Kenya May be declared guinea worm free before the end of this year following no report of the disease over the past three months.
The Ministry of Health launched a campaign in October last year to establish whether the disease still existed in the country. A financial reward of $1,000 was offered for each report of the disease but no takers came forward.
According to Prof Njeri Wamae, chair of the National Commission for Science, Technology and Innovation, the guinea worm awareness campaign reported no case of infection.
Kenya is the only country in East Africa that had not been certified free of the disease, more than 10 years after the last case was reported.
The last guinea worm case in the country was reported in 1994 although a case from a neighbouring country was reported in 2005.
South Sudan recently announced that it was on the verge of eliminating the guinea worm after recording just five cases last year a more than 90 per cent drop from 2014, when 70 cases were recorded — the highest number globally.
Last year, there were 22 cases in just four nations across Africa, compared with 3.5 million in 20 countries in 1986.
The disease now exists only in Chad, Ethiopia and Mali. In 2015, Chad recorded nine cases; Mali had five and Ethiopia three,
The guinea worm disease is classified among the neglected tropical diseases (NTPs) still endemic in some countries in Africa and Latin America. It spreads through drinking water contaminated with guinea worm eggs.
It is a parasitic worm and a disease that is transmitted through contact with contaminated water. In its larval state, this parasite takes up residence inside tiny water fleas called cyclops. People become infected by drinking this water without filtering it.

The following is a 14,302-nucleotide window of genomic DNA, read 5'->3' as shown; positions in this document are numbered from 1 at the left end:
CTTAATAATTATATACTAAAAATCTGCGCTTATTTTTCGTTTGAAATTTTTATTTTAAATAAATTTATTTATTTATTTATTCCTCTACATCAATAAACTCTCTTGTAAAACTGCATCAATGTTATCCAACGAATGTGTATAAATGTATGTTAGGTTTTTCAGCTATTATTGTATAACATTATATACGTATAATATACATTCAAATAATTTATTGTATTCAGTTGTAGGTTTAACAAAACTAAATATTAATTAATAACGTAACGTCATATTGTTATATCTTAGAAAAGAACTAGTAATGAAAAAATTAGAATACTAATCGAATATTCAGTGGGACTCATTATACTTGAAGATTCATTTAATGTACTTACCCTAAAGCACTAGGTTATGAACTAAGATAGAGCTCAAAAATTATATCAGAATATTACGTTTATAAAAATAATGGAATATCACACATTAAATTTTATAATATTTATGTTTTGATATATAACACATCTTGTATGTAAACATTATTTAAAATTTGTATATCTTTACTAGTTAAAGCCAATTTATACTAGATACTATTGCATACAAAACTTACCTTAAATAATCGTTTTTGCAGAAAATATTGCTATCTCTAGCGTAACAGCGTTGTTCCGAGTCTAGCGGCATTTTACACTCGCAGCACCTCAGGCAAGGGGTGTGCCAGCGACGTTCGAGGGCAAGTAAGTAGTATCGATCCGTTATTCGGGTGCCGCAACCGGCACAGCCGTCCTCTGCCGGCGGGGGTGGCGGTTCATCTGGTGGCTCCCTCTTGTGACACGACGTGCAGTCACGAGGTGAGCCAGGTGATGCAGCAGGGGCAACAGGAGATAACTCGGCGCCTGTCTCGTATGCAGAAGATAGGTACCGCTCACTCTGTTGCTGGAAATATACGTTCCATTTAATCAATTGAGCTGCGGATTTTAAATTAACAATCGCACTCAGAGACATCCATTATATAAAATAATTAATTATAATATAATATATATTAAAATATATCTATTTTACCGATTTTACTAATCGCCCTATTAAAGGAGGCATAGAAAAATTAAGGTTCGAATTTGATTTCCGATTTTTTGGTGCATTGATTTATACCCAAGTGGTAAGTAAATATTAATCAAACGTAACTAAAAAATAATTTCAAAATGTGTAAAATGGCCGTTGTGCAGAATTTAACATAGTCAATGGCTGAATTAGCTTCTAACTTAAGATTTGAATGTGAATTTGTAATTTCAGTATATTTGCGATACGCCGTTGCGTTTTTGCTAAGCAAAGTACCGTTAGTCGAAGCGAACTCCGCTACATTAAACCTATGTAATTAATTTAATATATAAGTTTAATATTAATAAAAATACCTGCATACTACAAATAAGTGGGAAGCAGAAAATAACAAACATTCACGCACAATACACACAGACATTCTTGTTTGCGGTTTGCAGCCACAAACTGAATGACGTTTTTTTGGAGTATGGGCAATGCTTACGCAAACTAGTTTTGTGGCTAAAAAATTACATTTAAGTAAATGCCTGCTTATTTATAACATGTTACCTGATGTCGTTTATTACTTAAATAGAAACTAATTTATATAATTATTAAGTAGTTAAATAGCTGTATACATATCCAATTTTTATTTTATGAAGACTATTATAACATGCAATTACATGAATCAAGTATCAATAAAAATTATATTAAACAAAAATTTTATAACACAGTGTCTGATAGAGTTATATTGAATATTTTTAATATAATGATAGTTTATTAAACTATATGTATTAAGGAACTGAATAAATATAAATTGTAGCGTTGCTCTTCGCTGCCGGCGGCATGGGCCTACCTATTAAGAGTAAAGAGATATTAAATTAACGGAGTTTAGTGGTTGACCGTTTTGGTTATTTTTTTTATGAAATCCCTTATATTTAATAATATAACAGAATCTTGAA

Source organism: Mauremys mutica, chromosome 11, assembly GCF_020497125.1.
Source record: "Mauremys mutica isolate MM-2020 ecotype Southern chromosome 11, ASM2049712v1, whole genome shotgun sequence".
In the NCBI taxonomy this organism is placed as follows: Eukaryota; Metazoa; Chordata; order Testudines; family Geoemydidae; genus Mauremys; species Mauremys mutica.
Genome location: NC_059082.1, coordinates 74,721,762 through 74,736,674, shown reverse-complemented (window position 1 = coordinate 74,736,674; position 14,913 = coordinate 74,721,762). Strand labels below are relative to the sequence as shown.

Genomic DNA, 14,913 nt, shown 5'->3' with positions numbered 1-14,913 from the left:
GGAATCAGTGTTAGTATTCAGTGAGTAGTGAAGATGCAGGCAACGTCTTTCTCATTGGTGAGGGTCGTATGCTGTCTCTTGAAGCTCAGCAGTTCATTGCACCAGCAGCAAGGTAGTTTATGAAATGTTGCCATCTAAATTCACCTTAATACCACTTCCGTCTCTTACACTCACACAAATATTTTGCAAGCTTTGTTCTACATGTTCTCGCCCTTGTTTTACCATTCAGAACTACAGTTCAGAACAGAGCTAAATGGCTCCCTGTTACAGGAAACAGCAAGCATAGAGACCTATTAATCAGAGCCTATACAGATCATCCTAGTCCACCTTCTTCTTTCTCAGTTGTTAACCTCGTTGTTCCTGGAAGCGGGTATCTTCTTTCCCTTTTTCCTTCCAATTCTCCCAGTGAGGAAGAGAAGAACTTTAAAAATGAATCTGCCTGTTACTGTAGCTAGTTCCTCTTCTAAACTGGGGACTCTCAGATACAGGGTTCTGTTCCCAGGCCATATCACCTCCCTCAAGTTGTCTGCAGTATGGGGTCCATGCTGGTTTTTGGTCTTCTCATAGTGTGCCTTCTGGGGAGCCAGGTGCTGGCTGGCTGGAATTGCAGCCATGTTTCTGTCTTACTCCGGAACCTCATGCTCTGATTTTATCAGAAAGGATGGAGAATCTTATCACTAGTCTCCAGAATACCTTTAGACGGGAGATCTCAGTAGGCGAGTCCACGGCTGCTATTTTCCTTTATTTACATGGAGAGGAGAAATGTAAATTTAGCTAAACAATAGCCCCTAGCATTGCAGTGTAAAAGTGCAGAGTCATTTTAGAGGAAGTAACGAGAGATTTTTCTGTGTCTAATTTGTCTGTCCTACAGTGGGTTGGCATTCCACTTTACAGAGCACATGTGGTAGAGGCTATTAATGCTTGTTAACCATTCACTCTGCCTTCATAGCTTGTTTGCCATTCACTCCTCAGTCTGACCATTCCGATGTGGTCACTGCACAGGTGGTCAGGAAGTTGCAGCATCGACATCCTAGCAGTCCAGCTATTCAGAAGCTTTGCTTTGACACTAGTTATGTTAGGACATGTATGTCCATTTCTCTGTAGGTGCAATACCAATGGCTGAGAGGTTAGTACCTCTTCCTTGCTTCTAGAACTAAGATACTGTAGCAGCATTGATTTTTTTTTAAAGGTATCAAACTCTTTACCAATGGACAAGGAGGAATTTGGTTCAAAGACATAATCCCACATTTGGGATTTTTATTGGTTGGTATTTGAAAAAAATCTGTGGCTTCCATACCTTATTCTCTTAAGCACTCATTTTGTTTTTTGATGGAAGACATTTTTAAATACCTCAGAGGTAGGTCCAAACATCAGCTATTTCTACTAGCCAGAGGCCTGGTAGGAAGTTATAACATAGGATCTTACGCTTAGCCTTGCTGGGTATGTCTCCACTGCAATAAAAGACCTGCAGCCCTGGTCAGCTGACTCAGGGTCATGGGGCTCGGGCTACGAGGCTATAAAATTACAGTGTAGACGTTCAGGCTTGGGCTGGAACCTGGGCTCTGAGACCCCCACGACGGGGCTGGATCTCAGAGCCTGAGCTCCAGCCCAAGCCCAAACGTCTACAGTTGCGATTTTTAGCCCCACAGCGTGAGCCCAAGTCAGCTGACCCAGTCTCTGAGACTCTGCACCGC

Also known as dracunculiasis, Latin for “little dragons,” the long white worms dig through the body towards the skin, releasing chemicals to burn the flesh and then spewing.
“The breeding cycle can be broken by making sure people do not wash in sources of drinking water while the worm is emerging from the skin,” said Prof Wamae, adding that the disease affects productive people. “It’s very painful and people can’t work. Then it becomes an economic hazard. Children just become bedridden.”
No drugs are currently available to prevent or heal this parasitic disease; it is, however, because of its low cost, easy and unambiguous diagnosis and immobile transmission agent, easy to combat and should no longer be prevalent.
It is the first parasitic disease in history set for eradication purely through behaviour change.